THOMAS M. BROOKS, Plaintiff,
JOHN R. LEMIEUX, ESQ., and DESMOND & RAND, PA., as respondeat superior for JOHN R. LEMIEUX, ESQ., Defendants.
ORDER ON DEFENDANTS' MOTION FOR SUMMARY JUDGMENT
LANCE E. WALKER JUSTICE, SUPERIOR COURT.
Before the court is Defendants' motion for summary judgment on Plaintiffs claims for legal malpractice. A hearing on Defendants' motion was held on January 8, 2016. Based on the following, Defendants' motion for summary judgment is granted.
Plaintiff Thomas M. Brooks has brought claims against John R. Lemieux, Esq. and his law firm Desmond & Rand, P.A., as respondeat superior for Lemeiux, for legal malpractice (Count I), breach of fiduciary duty (Count II), and negligent infliction of emotional distress (Count III). (Compl. ¶¶ 34-48.)
Plaintiff was employed by Bath Iron Works ("BIW") from 1979 until his employment was terminated in 2006. (Defs. Supp. S.M.F. ¶ 1; PL Opp. S.M.F. ¶ 1.) From 1985 or 1986 until his termination, Plaintiff was represented by the Local S7, International Association of Machinists and Aerospace Workers (the "Union"). (Id.) Plaintiffs employment was governed by a Collective Bargaining Agreement (the "CBA") between BIW and the Union. (Id. ¶4.)
In April 2004, Plaintiff signed a two-year Last Chance Agreement (the "LCA") with BIW. (Id. ¶ 5.) The LCA was the result of Plaintiff allegedly being observed leaving BIW's facilities while on the clock, which constituted fraud under the CBA. (Id. ¶¶ 4-5.) Under the LCA, any further violations of the rules of conduct for BIW employees would result in Plaintiffs immediate discharge. (Id. ¶ 6.)
According to a 1997 memo promulgated by a BIW executive, BIW considered the unauthorized use of BIW telephones to constitute fraud. (Id. ¶ 7.) Previously, Plaintiffs 2001 performance evaluation stated that Plaintiff should spend less time socializing on the phone. (PI. Opp. S.M.F. ¶ 8.) Plaintiffs 2003 performance evaluation also stated that Plaintiff should minimize personal calls during work hours. (Id.) In March 2004, Plaintiff was informed that his BIW phone was restricted to local calls. (Defs. Supp. S.M.F. ¶ 9; PI. Opp. S.M.F. ¶ 9). Plaintiff was also reminded that BIW phones were for business use only. (Id.)
In 2006, Plaintiffs supervisor received complaints about Plaintiffs use of BIW phones. (Id. ¶ 13.) The Union shop steward was also of the opinion that Plaintiff spent an inordinate amount of time on the phone. (Id.) On June 27, 2006, Plaintiff attended a meeting with Union and BIW representatives. (Id. ¶ 14.) During the meeting, Plaintiff acknowledged making personal calls from work to his girlfriend's home, his girlfriend's cell phone, and a calling card. (Id. ¶ 15.) Plaintiff made 39 personal calls in March 2006 (6.3 hours, 5.6% of Plaintiffs work hours), 61 calls in April 2006 (10.75 hours, 8.7% of Plaintiff s work hours), 66 personal calls in May 2006 (10.95 hours, 7.7% of Plaintiff s work time), and 65 personal calls in June 2006 (5.39 hours, 4.2% of Plaintiff s work hours). (Id.) Twenty-four of those calls exceeded 10 minutes, five of those calls exceeded 25 minutes, and the longest call lasted 54 minutes. (Id.) Following the June 27, 2006 meeting, Plaintiff was suspended pending an investigation. (Id. ¶ 16.) On July 10, 2006, BIW terminated Plaintiffs employment for fraud. (Id.)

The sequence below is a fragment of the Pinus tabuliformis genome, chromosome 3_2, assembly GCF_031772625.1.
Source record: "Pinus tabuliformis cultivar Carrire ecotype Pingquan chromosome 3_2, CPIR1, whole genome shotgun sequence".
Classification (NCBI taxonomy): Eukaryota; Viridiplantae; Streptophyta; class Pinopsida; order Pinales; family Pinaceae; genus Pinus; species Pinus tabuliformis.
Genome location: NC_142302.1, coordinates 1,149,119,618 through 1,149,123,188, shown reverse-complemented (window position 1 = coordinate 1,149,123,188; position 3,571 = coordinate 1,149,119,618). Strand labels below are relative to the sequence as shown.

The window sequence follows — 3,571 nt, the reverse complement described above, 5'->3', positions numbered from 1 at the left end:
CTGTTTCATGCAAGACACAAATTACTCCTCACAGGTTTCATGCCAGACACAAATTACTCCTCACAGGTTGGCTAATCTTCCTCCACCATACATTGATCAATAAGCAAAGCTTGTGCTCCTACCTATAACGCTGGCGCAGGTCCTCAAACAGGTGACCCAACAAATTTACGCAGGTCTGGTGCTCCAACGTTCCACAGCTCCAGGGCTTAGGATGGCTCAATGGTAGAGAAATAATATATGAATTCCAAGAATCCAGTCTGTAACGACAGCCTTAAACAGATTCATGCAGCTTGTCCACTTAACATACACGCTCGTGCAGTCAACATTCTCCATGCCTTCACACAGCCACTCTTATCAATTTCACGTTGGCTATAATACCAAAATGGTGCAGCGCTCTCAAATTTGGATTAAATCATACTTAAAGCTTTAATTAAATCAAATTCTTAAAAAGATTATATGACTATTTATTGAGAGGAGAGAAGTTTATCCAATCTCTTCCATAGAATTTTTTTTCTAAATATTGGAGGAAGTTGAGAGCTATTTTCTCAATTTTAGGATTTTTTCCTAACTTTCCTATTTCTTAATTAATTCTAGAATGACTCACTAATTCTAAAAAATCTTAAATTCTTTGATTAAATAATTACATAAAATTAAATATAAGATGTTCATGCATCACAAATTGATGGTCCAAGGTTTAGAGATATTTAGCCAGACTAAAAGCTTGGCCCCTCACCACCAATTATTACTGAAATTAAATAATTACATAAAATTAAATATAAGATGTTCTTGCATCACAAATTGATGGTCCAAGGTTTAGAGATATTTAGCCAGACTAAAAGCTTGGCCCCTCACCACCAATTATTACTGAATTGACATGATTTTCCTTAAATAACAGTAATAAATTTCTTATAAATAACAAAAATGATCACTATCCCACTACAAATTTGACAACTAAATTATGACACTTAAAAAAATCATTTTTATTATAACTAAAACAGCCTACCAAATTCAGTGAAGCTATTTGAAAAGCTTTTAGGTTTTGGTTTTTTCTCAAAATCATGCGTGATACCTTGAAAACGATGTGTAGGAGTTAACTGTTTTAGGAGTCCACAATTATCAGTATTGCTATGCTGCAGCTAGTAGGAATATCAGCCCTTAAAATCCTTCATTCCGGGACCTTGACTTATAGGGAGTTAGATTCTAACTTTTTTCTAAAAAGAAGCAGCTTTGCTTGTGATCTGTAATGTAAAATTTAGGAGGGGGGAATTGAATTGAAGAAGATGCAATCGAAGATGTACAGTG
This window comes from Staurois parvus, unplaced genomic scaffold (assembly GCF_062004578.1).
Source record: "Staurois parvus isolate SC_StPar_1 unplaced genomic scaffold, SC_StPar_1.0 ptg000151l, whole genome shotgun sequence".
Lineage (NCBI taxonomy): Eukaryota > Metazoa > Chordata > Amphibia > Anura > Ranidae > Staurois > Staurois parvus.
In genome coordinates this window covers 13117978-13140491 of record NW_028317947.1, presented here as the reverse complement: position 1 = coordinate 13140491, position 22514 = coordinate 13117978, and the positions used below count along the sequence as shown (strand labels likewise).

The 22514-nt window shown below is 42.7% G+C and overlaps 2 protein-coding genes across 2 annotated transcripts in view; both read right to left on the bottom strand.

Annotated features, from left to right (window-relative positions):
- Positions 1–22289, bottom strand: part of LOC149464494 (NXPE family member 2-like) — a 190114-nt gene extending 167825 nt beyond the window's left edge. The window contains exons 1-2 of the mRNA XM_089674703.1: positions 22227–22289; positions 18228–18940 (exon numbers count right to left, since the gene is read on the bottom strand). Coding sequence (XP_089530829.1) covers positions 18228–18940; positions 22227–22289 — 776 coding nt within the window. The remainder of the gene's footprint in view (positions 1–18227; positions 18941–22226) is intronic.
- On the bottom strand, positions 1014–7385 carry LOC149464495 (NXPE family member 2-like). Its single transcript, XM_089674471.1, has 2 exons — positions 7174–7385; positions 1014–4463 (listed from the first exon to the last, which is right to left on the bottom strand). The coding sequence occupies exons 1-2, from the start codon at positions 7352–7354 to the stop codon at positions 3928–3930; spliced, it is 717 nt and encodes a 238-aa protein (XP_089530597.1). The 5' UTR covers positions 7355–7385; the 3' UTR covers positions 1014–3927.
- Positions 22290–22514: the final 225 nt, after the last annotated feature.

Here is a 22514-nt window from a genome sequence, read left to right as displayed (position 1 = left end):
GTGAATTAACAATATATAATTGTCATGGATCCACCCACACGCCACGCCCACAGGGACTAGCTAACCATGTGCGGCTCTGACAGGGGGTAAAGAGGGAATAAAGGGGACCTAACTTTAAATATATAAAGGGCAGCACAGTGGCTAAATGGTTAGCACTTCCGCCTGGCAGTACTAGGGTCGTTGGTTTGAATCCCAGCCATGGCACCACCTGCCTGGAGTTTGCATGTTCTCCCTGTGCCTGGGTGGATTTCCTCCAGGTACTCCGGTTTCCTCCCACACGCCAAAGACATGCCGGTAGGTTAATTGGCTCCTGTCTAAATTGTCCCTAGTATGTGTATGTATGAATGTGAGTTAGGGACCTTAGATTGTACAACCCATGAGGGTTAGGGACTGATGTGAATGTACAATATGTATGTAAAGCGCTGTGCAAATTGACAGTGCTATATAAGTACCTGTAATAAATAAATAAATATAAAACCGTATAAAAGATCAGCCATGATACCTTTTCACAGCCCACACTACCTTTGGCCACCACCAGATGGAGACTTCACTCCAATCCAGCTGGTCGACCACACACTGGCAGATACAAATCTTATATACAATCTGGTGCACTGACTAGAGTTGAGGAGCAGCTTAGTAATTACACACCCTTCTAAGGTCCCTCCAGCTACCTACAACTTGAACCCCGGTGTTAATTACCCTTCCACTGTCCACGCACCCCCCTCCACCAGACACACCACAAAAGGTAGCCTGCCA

Following Plaintiffs termination, Union representatives met with Plaintiff, investigated the situation, and worked with Plaintiff to develop arguments for Plaintiffs grievance hearing. (Id. ¶ 17.) At the grievance hearing, the Union representative argued that Plaintiffs supervisor had authorized calls up to 45 minutes, that Plaintiff was able to work while on the phone, that other employees had engaged in similar conduct without similar consequences, and that Plaintiffs medical condition prompted his behavior. (Id. ¶ 18.) Plaintiff asserts that the Union representative was resistant to Plaintiffs argument that his medical condition prompted his behavior and that the Union representative failed to obtain evidence or present witnesses that Plaintiff had requested in order to support his arguments at the grievance hearing. (PI. Opp. S.M.F. ¶¶ 17-18.) On August 18, 2006, BIW denied Plaintiffs grievance. (Defs. Supp. S.M.F. ¶ 19; PI. Opp. S.M.F. ¶ 19.) The Union Grievance Committee voted unanimously not to arbitrate Plaintiffs grievance. (Id. ¶ 20.)
Plaintiff hired Defendant John R. Lemieux, Esq. of the Defendant law firm Desmond & Rand, P.A. to pursue claims against both BIW and the Union. (Id. ¶ 21.) In January 2007, Lemieux filed discrimination charges against both the Union and BIW on behalf of Plaintiff with the Maine Human Rights Commission (the "MHRC"), the National Labor Relations Board (the "NLRB"), and the Equal Employment Opportunity Commission (the "EEOC"). (Id. ¶¶ 26-28.) On February 27, 2007, Lemieux filed a complaint against BIW and the Union in the United States District Court for the District of Maine. (Id. ¶ 29.) On January 22, 2008, Lemieux filed a motion for leave to amend the complaint. (Id. ¶ 39.) Plaintiffs motion was granted on January 30, 2008. (Id. ¶ 40.) Lemieux did not actually file the amended complaint with the U.S. District Court until August 22, 2008. (Id. ¶ 71.)
The amended complaint asserted the following claims: violation of the duty to fair representation under the Labor Relations Act against the Union (Count I); breach of contract under the Labor Relations Act against BIW (Count II); employment discrimination under 42 U.S.C. § 2000e-2 against BIW (Count III); employment discrimination under 42 U.S.C. § 2000e-2 against the Union (Count IV); and employment discrimination under the Maine Human Rights Act ("MHRA") against BIW (Count V). (PL Opp. S.M.F. ¶ 39A.)